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Roquefort

mold, milk, bread and cheeses

ROQUEFORT: a famous cheese, named after the French of Roquefort, where great herds of the sheep that supply the milk are pastured on an immense plain of rich velvet-like herbage, which is stringently protected by both law and custom. Remark able care and skill are employed in its manufacture. The herbage is supplemented by a diet of prepared food; the water supplied to the herds is whitened with barley flour and the yield of milk is stimulated in every possible way, even to beating the udders with the hands after milking.

There are many thousands of these sheep and very picturesque are the milking hours, morning and evening, when the army of pail-bearing maidens hurry over the fields, each in search of a favorite animal.

Every morning, in the farmhouse, the milk is skimmed, strained, warmed almost to the boiling point, emptied into enormous pans, stirred well with willow sticks, a portion of rennet added, and then covered and left to gather into curds—which an hour or so afterwards are cut up into pieces about the size of walnuts. Half a dozen other operations follow, then comes the "moldy bread" process, which produces the special characteristics of Roquefort.

The bread used is made of the finest wheat, or of winter barley, leavened with a large quantity of brewer's yeast, kneaded to excess and thoroughly baked. The crust is removed after standing a day and the crumb is pounded in a mortar and put away in a damp place till it is covered with mold. When it is ripe enough, the new cheeses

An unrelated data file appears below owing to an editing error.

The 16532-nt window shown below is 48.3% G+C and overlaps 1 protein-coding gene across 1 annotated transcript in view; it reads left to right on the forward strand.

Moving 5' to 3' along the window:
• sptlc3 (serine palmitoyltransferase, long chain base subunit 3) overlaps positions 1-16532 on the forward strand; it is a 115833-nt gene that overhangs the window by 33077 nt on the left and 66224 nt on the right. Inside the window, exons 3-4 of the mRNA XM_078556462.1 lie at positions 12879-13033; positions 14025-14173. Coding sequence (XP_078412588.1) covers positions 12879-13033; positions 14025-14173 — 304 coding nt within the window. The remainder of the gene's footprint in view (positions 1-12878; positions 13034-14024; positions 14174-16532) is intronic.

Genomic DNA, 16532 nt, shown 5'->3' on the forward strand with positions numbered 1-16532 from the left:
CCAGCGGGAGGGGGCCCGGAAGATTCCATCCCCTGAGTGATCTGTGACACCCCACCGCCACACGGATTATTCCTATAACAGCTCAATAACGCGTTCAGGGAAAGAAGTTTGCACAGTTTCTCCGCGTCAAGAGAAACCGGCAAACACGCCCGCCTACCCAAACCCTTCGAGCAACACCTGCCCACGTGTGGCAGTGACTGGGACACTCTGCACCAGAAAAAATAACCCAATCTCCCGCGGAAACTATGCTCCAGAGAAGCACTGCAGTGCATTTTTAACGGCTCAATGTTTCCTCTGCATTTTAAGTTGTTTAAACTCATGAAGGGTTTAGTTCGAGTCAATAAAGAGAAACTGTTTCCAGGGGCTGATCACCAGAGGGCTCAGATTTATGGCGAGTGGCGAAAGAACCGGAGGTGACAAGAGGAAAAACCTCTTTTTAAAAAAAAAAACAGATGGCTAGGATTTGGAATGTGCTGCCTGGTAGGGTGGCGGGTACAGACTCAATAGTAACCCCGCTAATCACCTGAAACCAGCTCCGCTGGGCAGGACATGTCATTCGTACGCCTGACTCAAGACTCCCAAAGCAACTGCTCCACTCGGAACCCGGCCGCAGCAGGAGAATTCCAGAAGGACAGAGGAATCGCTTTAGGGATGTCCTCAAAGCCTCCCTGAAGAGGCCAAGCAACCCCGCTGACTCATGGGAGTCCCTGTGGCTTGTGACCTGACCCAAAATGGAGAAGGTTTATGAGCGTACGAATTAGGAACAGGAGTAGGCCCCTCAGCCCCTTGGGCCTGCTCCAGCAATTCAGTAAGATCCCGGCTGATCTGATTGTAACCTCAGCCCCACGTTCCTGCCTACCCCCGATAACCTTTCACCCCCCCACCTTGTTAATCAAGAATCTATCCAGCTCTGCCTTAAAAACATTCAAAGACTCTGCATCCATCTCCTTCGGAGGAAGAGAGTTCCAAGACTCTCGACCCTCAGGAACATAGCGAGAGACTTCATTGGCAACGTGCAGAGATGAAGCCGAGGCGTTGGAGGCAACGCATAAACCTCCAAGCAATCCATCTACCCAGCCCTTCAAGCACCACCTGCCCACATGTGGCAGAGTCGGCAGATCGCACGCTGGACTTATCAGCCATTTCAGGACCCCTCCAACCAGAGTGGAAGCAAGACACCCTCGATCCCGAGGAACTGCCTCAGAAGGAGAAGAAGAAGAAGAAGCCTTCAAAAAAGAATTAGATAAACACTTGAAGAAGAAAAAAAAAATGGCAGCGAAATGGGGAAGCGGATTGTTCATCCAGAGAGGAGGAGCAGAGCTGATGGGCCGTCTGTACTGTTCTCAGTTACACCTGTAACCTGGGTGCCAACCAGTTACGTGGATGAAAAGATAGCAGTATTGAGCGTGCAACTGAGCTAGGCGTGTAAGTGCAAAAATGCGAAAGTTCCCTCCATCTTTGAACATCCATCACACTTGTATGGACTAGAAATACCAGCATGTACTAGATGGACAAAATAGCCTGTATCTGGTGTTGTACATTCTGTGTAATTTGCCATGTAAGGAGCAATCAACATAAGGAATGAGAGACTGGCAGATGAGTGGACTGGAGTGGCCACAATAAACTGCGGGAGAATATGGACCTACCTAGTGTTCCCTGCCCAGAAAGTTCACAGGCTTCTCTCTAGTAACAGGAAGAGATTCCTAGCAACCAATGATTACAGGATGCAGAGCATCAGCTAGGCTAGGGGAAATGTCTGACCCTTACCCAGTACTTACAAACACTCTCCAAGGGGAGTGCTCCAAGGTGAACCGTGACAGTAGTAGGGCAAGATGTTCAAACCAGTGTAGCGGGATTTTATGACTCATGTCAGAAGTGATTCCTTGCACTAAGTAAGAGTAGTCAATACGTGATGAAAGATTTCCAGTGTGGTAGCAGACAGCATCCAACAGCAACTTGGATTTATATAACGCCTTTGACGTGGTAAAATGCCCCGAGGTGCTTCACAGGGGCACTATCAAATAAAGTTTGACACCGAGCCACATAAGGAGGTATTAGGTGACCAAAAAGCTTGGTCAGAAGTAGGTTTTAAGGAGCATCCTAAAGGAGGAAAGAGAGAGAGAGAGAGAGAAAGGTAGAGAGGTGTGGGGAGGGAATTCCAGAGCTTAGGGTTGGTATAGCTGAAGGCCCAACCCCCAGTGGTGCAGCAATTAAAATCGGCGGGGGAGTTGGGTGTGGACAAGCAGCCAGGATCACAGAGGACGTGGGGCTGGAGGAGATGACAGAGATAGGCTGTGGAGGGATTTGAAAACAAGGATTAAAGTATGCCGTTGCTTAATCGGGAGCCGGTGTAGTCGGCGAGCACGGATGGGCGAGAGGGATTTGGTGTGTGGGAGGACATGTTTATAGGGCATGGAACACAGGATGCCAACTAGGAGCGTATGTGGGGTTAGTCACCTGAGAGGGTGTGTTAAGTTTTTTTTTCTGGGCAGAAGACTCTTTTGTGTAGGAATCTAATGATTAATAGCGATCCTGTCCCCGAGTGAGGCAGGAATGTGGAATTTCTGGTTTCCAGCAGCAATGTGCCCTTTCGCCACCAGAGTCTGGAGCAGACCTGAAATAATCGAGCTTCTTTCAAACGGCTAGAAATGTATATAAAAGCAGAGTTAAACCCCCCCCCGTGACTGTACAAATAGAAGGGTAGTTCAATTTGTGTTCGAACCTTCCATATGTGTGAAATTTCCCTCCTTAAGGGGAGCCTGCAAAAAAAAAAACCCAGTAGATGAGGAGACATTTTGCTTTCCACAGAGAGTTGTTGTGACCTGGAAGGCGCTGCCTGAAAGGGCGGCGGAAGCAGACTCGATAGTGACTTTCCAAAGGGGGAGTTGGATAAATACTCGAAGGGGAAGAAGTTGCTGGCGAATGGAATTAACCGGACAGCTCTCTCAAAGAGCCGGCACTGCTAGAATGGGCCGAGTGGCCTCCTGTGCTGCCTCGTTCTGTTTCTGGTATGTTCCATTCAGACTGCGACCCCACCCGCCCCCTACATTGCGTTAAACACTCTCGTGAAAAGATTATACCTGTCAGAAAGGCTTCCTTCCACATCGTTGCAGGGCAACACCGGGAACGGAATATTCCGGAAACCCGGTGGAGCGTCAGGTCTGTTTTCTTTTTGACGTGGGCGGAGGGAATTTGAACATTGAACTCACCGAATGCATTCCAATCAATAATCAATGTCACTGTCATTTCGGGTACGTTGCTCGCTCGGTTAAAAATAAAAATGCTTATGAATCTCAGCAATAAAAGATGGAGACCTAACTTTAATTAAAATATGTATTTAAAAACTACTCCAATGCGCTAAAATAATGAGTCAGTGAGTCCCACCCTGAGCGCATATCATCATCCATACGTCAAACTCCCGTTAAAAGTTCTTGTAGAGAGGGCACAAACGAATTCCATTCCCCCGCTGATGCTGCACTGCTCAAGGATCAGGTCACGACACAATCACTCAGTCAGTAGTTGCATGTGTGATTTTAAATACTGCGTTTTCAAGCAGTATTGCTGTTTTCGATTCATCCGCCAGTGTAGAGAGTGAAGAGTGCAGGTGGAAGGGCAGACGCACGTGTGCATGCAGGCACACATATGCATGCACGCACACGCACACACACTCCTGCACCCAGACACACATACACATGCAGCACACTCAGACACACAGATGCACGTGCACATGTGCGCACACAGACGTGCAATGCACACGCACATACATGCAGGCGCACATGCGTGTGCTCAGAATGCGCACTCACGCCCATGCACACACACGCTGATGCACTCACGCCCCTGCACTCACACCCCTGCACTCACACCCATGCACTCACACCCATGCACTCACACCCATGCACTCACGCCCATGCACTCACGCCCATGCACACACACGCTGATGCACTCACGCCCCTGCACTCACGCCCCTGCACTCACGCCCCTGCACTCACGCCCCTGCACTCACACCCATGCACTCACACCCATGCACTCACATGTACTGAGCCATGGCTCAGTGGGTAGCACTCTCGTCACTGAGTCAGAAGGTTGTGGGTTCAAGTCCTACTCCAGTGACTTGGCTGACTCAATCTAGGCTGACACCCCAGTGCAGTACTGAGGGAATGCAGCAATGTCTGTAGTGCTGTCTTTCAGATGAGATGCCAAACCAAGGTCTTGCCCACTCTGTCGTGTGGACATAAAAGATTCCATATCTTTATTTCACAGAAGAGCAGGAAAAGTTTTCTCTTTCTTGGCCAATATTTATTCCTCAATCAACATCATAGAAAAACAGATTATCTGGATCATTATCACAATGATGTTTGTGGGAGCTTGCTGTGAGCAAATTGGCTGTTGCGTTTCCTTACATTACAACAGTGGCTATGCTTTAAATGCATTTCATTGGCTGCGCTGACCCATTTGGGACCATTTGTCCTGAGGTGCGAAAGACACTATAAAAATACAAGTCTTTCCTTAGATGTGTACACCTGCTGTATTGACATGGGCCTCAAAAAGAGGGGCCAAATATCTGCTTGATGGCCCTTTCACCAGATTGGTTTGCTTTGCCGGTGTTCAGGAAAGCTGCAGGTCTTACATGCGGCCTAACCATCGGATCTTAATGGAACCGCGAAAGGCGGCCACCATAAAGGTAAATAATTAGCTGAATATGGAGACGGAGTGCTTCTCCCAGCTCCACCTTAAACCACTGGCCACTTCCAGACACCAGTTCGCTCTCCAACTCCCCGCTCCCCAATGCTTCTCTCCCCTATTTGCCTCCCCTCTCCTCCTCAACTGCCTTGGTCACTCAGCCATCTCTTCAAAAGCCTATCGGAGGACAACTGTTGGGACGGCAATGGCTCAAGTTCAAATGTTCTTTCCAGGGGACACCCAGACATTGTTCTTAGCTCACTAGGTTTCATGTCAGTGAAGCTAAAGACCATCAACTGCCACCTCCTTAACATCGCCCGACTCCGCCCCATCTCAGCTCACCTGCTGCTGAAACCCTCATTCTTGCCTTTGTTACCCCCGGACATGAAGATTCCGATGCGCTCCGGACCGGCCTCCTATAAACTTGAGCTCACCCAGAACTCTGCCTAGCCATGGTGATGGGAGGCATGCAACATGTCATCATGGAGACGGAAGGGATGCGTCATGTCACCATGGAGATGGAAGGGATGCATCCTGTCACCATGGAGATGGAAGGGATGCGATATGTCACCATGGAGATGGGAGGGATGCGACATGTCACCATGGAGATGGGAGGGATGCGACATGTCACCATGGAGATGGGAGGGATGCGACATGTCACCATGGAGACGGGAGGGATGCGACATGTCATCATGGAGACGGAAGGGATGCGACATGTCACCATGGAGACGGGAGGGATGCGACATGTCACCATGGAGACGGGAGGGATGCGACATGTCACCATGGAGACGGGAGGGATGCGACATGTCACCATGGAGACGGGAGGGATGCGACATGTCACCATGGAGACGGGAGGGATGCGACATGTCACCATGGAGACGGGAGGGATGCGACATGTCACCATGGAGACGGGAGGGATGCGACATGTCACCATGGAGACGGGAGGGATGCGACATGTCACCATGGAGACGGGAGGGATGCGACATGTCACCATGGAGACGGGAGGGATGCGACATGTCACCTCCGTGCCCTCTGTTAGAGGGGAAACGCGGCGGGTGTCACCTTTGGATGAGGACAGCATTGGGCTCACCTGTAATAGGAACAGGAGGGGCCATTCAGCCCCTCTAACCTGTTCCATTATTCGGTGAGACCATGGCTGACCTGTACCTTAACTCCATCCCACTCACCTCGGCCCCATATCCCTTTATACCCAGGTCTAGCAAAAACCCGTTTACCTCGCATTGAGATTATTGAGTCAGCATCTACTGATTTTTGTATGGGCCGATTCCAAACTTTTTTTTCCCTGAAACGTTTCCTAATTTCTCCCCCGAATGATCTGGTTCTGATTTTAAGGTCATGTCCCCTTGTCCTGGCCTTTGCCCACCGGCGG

are thoroughly rubbed with this moldy bread and layers of it are put between the layers of curd so that they may absorb still more of the mold.

After several days' pressing, the cheeses are wrapped in linen and dried, and then taken by the shepherd-dairymen to the village and sold to the owners of the vaults or caves—natural clefts or artificial exeavatiobs in the limestone rocks—hard by the town. In these caves, the cheeses are piled up and salted, being frequently rehandled and rubbed so that the salt may thoroughly impregnate them. 'They are next scraped and pricked with long needles so that the mold may run entirely through them, and then they are again piled up and left till they are perfectly dry, in this process developing a long white mold which is scraped off from time to time.

Very few, even of those who know the cheese well, are acquainted with all the pains taken to please their palates.

The best season in the United States for serving Roquefort is from October to May, but if kept in cool cellars it may be enjoyed all the year. It is generally eaten in small quantities at the end of a dinner. It is especially delightful if rolled with half its bulk of butter, sprinkled liberally with cayenne pepper and spread on toasted biscuits. It is also used to fill the hollow parts of stalks of celery, etc.